A’S VISIT TWO BASEBALL MECCAS THIS WEEK

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If you bring up the merits
of interleague baseball, you’re likely to be bombarded by many divergent
views.  There are those who love the unique
matchups and rare appearances, yet there are those who believe the AL vs. NL concept–DH or
no DH–has run its course and may not be worth compromising the integrity of a
schedule.  I’m not here today to fuel the
debate either way.  I’m here today to
revel in one of the A’s best road trips of the season, or any season.  

 

Starting with tonight’s game
in “the friendly confines” of Wrigley Field, Oakland visits two of baseball’s
greatest bastions in Chicago and St. Louis–cities where baseball is king.  In my past years in the game, I have had the
pleasure of working many games in each city. 
For A’s fans attending their first games at Wrigley, you’re in for a
real treat.  Yes, there is the brick and
the ivy and the organ music, but there’s a lot more.  It starts outside the park.  The pre-game vibe spills out onto the streets
surrounding Wrigley.   Stops at the famed
Cubby Bear Lounge on Addison
Street or Bernie’s Tavern on Clark
are mandatory. 

 

In fact, when I was working
for another major league team, an unnamed broadcaster and I actually left the
premises during a fourth-inning rain delay and sampled a fine local ale at
Bernie’s while engaging with die-hard Cubs

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fans in a heated conversation about
whether Mark Grace was a future Hall of Famer. And, of course, there are
Chicago-style hot dog places everywhere you look.  The name escapes me, but my favorite was
located on a strand of property right next to Wrigley.  Beyond the onions, peppers and pickles, what
I remember most was this bright relish that was a cross between nuclear and
neon green.  My buddy knew the joint’s
owner and he would buy a five gallon jug of the stuff every time he visited to
take back home to the Bay Area. 

 

Of course, one of the
privileges of being a PR man is your experience carries over to the press box,
and the view of Wrigley from on top is spectacular.  You see the ivy walls, the high-rise
buildings and Lake Michigan beyond, and in my
case, it also gave me a chance to say hello to an old friend, the long-time
radio voice of the Cubbies, Pat Hughes.  We
both laugh when recalling our early days, when I was Stanford’s Sports Information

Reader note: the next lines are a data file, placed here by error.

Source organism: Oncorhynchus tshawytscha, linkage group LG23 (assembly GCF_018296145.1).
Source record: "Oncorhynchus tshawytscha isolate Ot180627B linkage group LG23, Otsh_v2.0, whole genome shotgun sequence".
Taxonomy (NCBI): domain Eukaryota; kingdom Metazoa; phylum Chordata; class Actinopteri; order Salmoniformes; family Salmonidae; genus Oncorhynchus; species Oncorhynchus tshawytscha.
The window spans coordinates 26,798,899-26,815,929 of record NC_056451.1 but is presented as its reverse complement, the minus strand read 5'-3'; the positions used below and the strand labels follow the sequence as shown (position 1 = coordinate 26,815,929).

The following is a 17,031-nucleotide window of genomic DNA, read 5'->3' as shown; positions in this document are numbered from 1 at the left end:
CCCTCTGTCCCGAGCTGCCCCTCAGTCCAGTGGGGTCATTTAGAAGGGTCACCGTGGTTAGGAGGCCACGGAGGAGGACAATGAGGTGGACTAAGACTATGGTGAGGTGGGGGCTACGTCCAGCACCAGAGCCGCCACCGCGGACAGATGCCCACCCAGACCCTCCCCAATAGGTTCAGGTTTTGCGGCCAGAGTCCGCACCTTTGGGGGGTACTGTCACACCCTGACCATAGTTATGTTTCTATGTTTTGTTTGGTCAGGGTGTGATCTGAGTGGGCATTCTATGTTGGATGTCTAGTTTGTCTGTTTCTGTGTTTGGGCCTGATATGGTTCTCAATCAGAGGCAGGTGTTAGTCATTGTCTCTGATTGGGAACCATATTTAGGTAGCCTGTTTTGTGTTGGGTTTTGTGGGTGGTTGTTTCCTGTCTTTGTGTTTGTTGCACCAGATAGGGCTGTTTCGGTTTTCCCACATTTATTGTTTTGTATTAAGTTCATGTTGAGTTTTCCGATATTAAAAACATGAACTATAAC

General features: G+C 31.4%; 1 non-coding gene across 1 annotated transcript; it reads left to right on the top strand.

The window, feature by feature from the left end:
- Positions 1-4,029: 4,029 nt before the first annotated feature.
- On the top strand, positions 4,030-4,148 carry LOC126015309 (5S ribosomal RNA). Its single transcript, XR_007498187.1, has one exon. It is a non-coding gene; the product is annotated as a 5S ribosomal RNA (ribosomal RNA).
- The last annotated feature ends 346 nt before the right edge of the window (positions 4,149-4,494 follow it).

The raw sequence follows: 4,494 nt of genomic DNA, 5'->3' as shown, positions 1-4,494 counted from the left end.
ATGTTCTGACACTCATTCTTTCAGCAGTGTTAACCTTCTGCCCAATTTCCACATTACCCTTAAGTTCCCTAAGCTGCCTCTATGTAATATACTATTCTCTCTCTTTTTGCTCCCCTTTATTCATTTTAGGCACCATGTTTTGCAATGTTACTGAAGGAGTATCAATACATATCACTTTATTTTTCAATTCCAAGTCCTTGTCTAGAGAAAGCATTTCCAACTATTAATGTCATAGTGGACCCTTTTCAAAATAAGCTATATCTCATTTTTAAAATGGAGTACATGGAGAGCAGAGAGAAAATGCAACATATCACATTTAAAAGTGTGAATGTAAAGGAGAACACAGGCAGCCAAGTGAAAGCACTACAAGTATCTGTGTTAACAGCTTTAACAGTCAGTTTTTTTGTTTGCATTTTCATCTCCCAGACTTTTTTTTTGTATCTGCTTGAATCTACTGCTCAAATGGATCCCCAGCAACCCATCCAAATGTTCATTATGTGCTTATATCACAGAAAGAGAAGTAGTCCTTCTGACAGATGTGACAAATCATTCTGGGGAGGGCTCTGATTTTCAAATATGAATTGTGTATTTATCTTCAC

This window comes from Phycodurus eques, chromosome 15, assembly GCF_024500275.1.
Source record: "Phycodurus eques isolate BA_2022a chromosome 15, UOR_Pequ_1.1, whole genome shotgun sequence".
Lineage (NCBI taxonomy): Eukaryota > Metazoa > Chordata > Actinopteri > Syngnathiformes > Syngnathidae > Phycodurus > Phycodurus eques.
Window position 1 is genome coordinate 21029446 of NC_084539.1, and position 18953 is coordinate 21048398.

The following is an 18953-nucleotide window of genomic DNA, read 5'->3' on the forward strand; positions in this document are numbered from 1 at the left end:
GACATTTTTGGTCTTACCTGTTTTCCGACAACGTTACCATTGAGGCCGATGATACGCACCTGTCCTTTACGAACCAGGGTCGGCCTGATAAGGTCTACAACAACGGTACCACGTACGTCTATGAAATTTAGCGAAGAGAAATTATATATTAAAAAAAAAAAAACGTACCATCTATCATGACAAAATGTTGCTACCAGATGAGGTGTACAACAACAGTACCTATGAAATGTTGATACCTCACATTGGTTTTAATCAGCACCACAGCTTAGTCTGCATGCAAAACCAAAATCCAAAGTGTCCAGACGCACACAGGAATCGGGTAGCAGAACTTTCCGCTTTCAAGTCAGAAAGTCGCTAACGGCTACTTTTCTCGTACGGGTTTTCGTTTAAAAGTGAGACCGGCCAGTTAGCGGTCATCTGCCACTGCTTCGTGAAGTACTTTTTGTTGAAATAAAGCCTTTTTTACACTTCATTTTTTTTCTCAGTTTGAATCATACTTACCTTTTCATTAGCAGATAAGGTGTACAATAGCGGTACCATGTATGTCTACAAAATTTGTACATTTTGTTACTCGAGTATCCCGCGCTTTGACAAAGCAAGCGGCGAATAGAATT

Director and he was a skinny, wet-behind-the-ears young broadcaster doing college
baseball and volleyball on San Jose-based Gill Cable TV, a forerunner of Fox
Sports and Comcast SportsNet Bay Area. 

 

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Besides working with the
ever excitable Ron Santo in the booth, Hughes has earned his own place in the
hearts of Cubs’ fans with his professional yet somewhat folksy style of
announcing.  I’ve had so many memories of
Wrigley Field over the years:

 

  • Meeting Bill Murray in the press
    box as he was warming up for his “Take Me Out to the Ballgame” extravaganza in
    the seventh inning, that wonderful Cubs’ tribute to the late, great Harry Caray
  • Watching Chicago fans on Mitch Williams Poster Day
    shower the field with a poster of his likeness after he blew a ninth-inning
    save
  • The love affair Cubs fans
    once had for Sammy Sosa as he repeatedly launched home runs onto Waveland Avenue. 

 

In fact, speaking of Sosa,
I’ll share a little anecdote that ESPN’s Chris Berman once shared with me.  As Sammy was posting cartoonish offensive
numbers in 1998, there were some who thought Sosa would not only exceed Roger
Maris’ home run mark of 61 but also had a legitimate shot at reaching Hack
Wilson’s RBI mark of 191.  Wilson, a fireplug (5-6,
195) of a man, was with the Cubs when all games at Wrigley were played during
the day.  While it was baseball in its
purest form, those day games posed a problem for many a Cub player.  The notorious nightlife of Chicago cheated some major leaguers of not
only hours of sleep but perhaps years off their careers.   Although
some night baseball had been introduced at Wrigley by 1998, Berman assured Sosa
that Wilson’s
record was safe:  “Sammy, you will never
accomplish what Hack did.”    “No, no, Boomer, I really think I can do it,”
Sosa pleaded.  Berman, shaking his head
for effect, responded, “No you can’t Sammy. 
Hack didn’t just drive in 191 runs in a season.  His record is driving in 191 runs with a
hangover!”

 

Later this week, I’ll share
with you some thoughts and memories about the A’s next stop, the Gateway City
of St. Louis.

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